Grand plans, poor execution

Grand plans, poor execution

Grand plans, poor execution

Haphazard and unregulated growth has had Brand Bengaluru in a clueless twister for decades. Futuristic Comprehensive Development Plans (CDPs) of yore miserably failed in their grand rescue missions. Will the Revised Master Plan-2031 (RMP) be any different?

The verdict is already out, loud and clear in ongoing public consultations: Sustainable, controlled development will largely remain a mirage if the city’s growth is not contained. Grand master plans will just not work in an overburdened city.

Prepared by the Bengaluru Development Authority (BDA), the final Master Plan is intended to chalk out a roadmap to develop the entire Bengaluru metropolitan area over the next 14 years. The idea, as the draft explains, is to project the population, lay down the overall space, and provide direction for future growth.

The draft plan may be flawed, as several urban policy experts assert. But the sense of urgency in drawing a workable, implementable roadmap for a sustainable Bengaluru is not lost on anyone.

The RMP finds the existing transportation scenario scary. Due to extreme congestion on the roads, citizens waste 2.8 lakh litres of fuel per hour, daily. “That is nearly 50 crore litres per year. Yearly man-hour lost is around 60 crore hours. In monetary terms, this translates to a loss of Rs 3,700 crore per year.”

Personal private transport contributes hugely to the congestion. The RMP admits that poor public transport options have increased the number of private cars, SUVs and two-wheelers. The resulting congestion has reduced journey speeds from 18 kmph in 2008 to 11 kmph in 2015. If the existing system is left unchanged, the road network speeds could reduce further to 5 kmph.

Currently, the share of public transport on the city roads stands at a mere 48%. This, the RMP emphasizes, should be increased to 70%. How does it propose to achieve this transition from private to public transport? By spending more money on Metro, Monorail, BRT and commuter rail system.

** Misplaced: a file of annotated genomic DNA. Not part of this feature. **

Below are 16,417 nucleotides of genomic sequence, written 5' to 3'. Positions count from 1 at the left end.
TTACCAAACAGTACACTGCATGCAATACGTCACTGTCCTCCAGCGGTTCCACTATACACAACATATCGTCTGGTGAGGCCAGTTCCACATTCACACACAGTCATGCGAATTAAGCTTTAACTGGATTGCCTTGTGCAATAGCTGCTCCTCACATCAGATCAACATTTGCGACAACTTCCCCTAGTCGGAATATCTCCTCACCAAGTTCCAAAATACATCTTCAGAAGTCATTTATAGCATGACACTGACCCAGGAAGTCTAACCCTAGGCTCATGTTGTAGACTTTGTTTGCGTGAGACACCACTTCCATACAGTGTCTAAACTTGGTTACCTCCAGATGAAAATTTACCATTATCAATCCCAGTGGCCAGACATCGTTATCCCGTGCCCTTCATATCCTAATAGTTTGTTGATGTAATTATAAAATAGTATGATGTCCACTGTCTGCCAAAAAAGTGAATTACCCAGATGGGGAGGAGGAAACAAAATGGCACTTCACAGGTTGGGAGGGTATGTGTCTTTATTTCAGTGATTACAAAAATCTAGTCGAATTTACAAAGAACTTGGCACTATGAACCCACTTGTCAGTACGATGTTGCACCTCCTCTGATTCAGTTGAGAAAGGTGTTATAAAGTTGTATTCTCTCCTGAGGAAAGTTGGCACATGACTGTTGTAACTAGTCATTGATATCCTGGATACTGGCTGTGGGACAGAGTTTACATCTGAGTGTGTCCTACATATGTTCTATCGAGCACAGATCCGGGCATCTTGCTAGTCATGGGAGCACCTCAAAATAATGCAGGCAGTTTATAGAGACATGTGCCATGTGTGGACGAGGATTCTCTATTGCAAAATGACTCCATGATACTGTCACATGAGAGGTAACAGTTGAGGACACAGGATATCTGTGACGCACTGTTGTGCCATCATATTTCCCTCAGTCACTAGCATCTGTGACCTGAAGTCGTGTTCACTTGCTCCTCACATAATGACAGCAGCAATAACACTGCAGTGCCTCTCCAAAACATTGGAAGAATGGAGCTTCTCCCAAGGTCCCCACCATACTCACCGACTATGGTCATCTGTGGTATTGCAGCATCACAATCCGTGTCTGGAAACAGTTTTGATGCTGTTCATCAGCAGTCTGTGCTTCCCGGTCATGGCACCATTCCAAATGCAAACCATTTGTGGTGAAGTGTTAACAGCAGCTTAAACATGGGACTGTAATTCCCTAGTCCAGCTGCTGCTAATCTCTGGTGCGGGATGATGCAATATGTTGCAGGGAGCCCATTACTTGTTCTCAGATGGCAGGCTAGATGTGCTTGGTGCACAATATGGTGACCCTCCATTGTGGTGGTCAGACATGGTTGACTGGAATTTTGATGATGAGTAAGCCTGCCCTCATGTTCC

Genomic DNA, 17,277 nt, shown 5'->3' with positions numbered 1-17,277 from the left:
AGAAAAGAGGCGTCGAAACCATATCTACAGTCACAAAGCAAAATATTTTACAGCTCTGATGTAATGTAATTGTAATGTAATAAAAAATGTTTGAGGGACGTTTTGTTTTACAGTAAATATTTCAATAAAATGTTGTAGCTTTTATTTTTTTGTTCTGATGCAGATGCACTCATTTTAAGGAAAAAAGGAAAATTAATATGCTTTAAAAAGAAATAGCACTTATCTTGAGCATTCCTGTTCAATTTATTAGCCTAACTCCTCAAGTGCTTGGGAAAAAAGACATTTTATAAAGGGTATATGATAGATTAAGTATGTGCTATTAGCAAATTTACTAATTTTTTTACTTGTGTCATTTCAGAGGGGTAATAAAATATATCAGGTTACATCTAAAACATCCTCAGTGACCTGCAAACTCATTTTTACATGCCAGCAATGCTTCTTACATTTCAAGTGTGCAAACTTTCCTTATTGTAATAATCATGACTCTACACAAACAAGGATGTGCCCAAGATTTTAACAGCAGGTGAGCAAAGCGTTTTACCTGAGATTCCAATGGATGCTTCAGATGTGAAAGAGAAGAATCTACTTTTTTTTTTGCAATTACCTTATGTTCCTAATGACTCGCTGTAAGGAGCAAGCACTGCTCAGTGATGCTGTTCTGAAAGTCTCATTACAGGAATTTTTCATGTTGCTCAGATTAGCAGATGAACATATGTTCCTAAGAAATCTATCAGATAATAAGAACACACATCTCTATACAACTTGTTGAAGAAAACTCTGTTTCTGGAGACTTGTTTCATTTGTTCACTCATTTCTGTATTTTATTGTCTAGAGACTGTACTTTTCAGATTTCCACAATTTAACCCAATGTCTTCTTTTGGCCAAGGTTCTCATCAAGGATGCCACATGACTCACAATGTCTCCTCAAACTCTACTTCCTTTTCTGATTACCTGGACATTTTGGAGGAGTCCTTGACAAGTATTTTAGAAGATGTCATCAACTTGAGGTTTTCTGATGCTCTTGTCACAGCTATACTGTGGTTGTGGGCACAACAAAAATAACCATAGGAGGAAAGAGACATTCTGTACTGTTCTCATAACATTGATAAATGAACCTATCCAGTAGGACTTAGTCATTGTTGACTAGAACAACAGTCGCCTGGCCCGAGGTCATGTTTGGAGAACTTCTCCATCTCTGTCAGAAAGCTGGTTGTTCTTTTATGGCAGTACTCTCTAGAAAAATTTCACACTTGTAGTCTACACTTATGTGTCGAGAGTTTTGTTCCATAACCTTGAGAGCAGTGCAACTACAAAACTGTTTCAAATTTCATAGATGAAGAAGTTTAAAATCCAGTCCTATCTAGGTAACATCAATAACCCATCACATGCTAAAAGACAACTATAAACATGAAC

Insufficient data
But urban mobility experts, spearheading campaigns for sustainable transport options, wonder how this problem can be addressed without proper data. “There is insufficient data collected as a part of this process of split of the various modes,” notes a feedback note from advocacy group PrajaRAAG.

The RMP draft quotes various studies in which the car modal share is anywhere between 7% and 21%. This, it observes, is too wide a range to be trusted. “An independent study needs to be carried out as a part of RMP 2031 preparation to agree on the correct current modal split.”

The draft does talk about re-establishing the role of bicycles and pedestrians in the larger mobility plan. But as mobility analyst Sathya Sankaran points out, the report is silent about the target modal share of buses, trains, pedestrians, cyclists and private transport in 2031. 

Transport infrastructure planned and built in the city by BBMP, BDA and other agencies should align with the larger plan. “All infrastructure building project proposals in the city should mandatorily prove how they contribute towards the target modal share.”

But the problem precisely lies here. As civic evangelist, V Ravichander explains, nothing outside the Development Control Regulations and Road Network, is statutory in the RMP.

“It talks about increasing modal share of public transport to 68%. But how are you going to enforce it? BMTC, BMRCL or the Railways are not obligated to follow the plan,” he says.

Need for UMTA
On paper, the transport-oriented proposals should lead to some improvements. But, Ravichander wonders how would this work if there is no plan to integrate different transport agencies. There is no talk of a well-empowered Unified Metropolitan Transport Authority (UMTA) with legislative backing to achieve this.

Integrated into the RMP, the UMTA could potentially ensure inter-agency coordination. BMTC, BMRCL, Railways and the RTOs could then link up to provide seamless connectivity in the entire 8,000 sqkm area of the Bangalore Metropolitan Regional Authority (BMRDA).

This apex body coordinating road, rail, Metro and other public transport modes, could emulate the London model, reasons Vijayan Menon from Citizen Action Forum (CAF).

“Such an authority will avoid the scenario where Rs 42,000 crore is spent on the Metro, but only Rs 200 crore is allotted for the suburban rail system,” he explains.

Origin Destination survey
To think differently about public transport and find ways to increase its share, an Origin Destination (OD) survey is critical. Ravichander asks why this survey, undertaken by the RMP consultants, was not made available to BMTC, BMRCL and other stakeholders.

Sharing the survey findings would have helped these agencies in their current route planning. “The survey shows how many people travel from where to where at what time of the day. This is critical information that will help BMTC replan its routes. If Metro can plan its alignment 10 years in advance, why can’t the BMTC?”

The RMP has been dubbed weak on data and institutional mechanisms proposed. Public consultations have helped BDA gather key suggestions from seasoned players in the transportation field.

The experts and informed citizens who submitted their inputs now hope their views will be integrated into the final Master Plan. But whether that process will work as planned is another issue.  

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